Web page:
Wednesday 26 February 2020

Raping the Past: Controversial Publication of Al-Yahudu Tablets

There is some more plugging of the book on the Al-Yahudu tablets published by Brill last year (fortunately open-access) Alstola, Tero. 2020. Judeans in Babylonia: A Study of Deportees in the Sixth and Fifth Centuries BCE. Culture and History of the Ancient Near East 109. Leiden: Brill.It seems that the plug (Did They Weep? A New Book on Judeans in Babylonia) was written by the author himself.
In his new book Judeans in Babylonia, Tero Alstola studies Judean deportees in Babylonia in the sixth and fifth centuries BCE. Using cuneiform texts as his sources, Tero Alstola explores the life of deportees and their descendants in Babylonia over several generations, focusing on the questions of socioeconomic status, culture, and integration into Babylonian society.[...] Although quite some relevant texts have been available for a long time, the recent publication of cuneiform tablets from the village of Yahudu has significantly increased the number of Babylonian sources pertaining to Judeans [...] the life of deportees 2,500 years ago can be studied in great detail. The majority of Judeans and other deportees were settled in the Babylonian countryside and given a plot of royal land to cultivate. In exchange, they had to pay taxes and perform work and military service. [...] The practice of settling deportees in village communities according to their place of origin helped migrants to preserve their traditional culture in the countryside. Judean farmers had little interaction with the native population whereas the deportees living in cities met Babylonians on a regular basis. As a result, Judean farmers were less integrated into Babylonian society than their fellow deportees living in cities.
So rather like Jews (Ashkenazi and in particular Hasidic Jews) settled in central Europe in the 18th-19th centuries, where the documentary evidence is much more informative and holistic.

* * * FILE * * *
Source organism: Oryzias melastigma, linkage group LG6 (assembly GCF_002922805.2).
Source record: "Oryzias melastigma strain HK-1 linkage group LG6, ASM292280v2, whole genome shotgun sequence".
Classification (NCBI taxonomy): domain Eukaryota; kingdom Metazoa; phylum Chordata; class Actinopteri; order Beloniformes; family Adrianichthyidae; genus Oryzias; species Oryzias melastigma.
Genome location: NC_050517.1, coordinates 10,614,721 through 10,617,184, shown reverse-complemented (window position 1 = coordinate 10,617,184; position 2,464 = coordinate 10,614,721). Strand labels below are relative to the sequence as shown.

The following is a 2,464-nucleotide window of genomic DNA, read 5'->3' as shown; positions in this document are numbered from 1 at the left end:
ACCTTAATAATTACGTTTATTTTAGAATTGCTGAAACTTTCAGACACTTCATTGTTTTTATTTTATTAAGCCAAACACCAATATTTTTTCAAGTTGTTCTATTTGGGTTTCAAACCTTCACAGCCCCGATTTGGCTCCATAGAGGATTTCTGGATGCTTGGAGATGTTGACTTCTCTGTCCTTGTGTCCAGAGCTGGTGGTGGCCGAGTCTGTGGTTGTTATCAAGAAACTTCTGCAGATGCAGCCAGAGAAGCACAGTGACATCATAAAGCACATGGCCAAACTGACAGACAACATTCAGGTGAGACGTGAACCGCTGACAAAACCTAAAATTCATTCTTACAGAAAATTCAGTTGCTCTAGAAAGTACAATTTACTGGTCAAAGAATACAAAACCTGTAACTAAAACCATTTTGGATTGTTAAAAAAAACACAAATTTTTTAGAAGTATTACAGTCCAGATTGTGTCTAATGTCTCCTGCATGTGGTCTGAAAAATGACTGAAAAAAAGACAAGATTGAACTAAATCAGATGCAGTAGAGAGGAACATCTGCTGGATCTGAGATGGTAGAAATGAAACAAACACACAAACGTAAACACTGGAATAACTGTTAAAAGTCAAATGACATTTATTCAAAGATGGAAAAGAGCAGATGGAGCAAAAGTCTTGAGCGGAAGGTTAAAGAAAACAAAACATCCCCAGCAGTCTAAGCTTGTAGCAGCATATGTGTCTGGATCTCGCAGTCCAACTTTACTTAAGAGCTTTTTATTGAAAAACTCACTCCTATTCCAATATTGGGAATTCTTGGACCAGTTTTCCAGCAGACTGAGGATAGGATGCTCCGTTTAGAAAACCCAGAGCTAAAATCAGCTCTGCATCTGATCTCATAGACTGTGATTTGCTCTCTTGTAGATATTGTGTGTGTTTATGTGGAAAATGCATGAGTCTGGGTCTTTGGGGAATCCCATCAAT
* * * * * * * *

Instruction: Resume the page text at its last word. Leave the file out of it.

In the book itself, I noted that Dr Alstola seems pretty unfazed by admitting blithely: ( p 102)
... "The tablets are of unprovenanced origin and they have found their way into several private collections, including those of Moussaieff, Schøyen, and Sofer"
Ouch. "found their way"? Coy, but uninformative about the true nature of some of material the author is working with. Admittedly he does attempt a rather broad-brush explanation  in the four-page chapter "Ethics and Unprovenanced Artefacts", pp. 39-43.

That however misses the point that it is not lack of "provenance" that is the problem, but clandestinely dug-up and surfacing on the no-questions-asked antiquities market that was the motor for the digging. The motor for the looting is that old lumps of clay have a monetary value because collectors buy them (active, not passive, the artefacts were bought and did not themselves "find their way" to a so-called "good home"). There is no place for coyness here. When talking about the antiquities trade and collection-driven exploitation why can't academics call a spade a spade? Is it so difficult?

To make matters worse, it seems the researcher is siding with those looter-collectors when he alleges that in a time of civil collapse and war:
"the failure of the Iraqi and Syrian states to protect their cultural heritage [...] states have not been able or willing to enforce the statutes of the convention [eh? what?*] to their full extent"
Wow. It's easy to say such things in Helsinki, yes? Syria and Iraq, looting is their fault and it is the collectors who are the real heroes, saving it from them? The rape of the past can be condoned, if a scholar can be induced to make something of the looted items, legitimising the whole process? That's like the rapist claiming in defence that the date-rape-drugged victim was to blame because she did not put up much of a fight, and anyway, he could have killed her but didn't. You'll forgive me for saying that the author, who obviously passionately wants to do things with these cunies, seems to have lost the idea of "ethical research" here. He adds:
"As the tablets have already been removed from their archaeological context and the damage cannot be undone, there is no reason to leave them unpublished" [...]  "the academic community has a responsibility to preserve this [sic] data for future generations"..
Really? There is a very good reason, to take the already unpleasant analogy further, that's like saying if you find a half-naked date-rape-drugged victim behind a wheelie bin "as she's quite attractive, and already been raped before and the damage cannot be undone, there is no reason for me not to rape her too". I think somebody coming across a rape victim in fact has very different responsibilities than take advantage of a situation in his own interests. Though a drastic parallel, put in those terms, the fallacy of the scholar's analogous argument is pretty starkly visible, isn't it?

In this context of research collaboration with collectors and shoulder-shrugging legitimising looting, it is worth noting that Helsinki is also the home of the EPFRN, collaborating with artefact hunters engaged in Collection-Driven Exploitation (dismantling) of the archaeological record, which in the Middle Eastern context would rightly be called 'looting' . Helsinki, the 'lootier' side of archaeology?

*International conventions do not have "statutes".

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